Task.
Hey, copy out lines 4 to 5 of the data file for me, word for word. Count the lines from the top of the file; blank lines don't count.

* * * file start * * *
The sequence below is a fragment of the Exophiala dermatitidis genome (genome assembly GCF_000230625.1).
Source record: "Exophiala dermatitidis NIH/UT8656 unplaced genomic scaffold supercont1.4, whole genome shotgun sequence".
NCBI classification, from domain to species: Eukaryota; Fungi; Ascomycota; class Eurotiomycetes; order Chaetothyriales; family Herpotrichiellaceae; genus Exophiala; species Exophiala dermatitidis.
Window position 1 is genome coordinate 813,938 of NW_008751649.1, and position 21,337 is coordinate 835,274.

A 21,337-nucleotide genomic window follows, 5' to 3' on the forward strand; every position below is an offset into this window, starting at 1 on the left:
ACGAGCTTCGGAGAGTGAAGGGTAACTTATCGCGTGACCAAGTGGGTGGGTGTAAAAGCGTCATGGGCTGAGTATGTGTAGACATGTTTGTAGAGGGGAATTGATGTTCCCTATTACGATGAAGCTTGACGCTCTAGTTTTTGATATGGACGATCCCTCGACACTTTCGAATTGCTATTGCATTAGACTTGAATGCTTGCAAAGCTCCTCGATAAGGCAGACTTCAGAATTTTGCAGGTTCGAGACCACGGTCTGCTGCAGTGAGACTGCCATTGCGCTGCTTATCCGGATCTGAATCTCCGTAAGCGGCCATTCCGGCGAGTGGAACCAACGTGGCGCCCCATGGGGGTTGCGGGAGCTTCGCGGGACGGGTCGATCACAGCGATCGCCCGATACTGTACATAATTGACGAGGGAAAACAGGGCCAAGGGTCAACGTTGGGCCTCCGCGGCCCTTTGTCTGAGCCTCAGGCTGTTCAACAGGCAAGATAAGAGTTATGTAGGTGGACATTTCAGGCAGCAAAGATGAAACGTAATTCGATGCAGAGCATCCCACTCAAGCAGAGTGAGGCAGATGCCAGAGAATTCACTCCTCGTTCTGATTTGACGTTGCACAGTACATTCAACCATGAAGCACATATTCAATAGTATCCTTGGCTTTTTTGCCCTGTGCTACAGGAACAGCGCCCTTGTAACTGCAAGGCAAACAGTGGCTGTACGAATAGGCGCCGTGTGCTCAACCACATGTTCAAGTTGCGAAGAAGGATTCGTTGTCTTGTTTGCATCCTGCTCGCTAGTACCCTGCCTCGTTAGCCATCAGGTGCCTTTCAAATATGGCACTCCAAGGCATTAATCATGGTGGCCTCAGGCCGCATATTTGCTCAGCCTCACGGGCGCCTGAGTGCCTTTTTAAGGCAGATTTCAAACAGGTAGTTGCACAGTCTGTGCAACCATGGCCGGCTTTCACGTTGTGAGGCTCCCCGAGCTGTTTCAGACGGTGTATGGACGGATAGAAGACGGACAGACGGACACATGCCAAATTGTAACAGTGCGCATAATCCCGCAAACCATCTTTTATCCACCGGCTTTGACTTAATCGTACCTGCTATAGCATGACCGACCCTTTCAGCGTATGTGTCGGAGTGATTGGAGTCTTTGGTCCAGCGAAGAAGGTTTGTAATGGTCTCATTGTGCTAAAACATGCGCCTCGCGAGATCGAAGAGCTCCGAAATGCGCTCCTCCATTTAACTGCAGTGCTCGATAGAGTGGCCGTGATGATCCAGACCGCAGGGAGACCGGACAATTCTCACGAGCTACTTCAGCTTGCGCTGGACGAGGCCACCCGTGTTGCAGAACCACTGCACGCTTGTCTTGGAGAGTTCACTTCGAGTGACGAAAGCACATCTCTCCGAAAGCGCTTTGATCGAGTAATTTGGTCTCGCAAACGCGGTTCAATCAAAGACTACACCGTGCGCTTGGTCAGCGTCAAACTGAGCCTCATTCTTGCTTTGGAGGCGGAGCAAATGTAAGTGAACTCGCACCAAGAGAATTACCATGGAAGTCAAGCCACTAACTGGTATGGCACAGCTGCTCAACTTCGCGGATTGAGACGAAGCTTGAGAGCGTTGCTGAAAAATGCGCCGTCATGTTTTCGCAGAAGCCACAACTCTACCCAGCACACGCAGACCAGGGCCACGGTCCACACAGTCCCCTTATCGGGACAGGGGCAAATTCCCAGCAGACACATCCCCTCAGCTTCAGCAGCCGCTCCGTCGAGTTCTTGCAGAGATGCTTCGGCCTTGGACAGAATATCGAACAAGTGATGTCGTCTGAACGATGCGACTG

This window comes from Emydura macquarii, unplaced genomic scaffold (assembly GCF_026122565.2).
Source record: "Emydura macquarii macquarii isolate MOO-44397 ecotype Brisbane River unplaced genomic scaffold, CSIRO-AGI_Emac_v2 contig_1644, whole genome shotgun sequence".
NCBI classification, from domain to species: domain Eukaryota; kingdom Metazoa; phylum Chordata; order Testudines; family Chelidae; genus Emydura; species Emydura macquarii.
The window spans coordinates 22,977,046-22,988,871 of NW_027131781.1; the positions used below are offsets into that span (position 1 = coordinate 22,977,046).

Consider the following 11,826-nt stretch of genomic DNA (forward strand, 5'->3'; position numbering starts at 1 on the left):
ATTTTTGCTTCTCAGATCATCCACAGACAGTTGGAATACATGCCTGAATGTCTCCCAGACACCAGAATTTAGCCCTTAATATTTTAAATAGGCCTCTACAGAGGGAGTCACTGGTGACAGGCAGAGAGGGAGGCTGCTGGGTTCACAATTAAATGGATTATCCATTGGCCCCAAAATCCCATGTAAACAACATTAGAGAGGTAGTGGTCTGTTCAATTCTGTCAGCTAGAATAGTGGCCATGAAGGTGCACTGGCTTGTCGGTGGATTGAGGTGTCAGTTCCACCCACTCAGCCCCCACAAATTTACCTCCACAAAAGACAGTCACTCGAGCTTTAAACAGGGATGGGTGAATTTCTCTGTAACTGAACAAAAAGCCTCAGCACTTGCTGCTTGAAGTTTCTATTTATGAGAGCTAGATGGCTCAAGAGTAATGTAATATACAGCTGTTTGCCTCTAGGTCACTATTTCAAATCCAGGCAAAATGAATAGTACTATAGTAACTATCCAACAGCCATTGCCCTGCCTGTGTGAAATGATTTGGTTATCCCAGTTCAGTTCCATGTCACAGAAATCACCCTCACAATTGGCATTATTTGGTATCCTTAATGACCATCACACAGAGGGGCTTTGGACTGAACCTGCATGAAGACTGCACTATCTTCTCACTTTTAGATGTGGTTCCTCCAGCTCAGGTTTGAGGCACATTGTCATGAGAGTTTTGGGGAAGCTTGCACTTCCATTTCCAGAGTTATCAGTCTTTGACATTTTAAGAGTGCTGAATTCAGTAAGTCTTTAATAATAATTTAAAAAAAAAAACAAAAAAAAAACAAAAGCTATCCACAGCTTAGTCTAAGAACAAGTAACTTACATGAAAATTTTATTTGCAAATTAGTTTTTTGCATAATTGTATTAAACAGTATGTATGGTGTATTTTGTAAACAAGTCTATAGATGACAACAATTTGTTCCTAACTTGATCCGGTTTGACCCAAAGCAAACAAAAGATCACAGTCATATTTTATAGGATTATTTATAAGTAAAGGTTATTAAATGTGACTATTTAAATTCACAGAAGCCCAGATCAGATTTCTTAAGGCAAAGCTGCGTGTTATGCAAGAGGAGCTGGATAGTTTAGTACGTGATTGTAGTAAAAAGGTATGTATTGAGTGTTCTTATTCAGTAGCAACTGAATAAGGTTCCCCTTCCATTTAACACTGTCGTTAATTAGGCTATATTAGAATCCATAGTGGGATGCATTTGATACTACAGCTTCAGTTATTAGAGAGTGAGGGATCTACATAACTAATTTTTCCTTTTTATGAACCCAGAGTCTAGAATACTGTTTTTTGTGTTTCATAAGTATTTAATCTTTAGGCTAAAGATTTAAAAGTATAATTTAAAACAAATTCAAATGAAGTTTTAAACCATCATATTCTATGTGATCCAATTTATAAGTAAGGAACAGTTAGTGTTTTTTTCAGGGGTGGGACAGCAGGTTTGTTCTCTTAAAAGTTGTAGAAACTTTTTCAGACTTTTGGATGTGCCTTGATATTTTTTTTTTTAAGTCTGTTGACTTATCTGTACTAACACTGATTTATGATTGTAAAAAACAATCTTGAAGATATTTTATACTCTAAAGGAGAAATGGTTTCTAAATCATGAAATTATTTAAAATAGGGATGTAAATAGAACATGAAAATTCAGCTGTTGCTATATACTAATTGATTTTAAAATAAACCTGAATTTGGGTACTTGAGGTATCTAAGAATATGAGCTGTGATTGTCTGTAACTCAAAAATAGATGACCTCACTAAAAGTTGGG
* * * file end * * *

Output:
Window position 1 is genome coordinate 813,938 of NW_008751649.1, and position 21,337 is coordinate 835,274.

A 21,337-nucleotide genomic window follows, 5' to 3' on the forward strand; every position below is an offset into this window, starting at 1 on the left: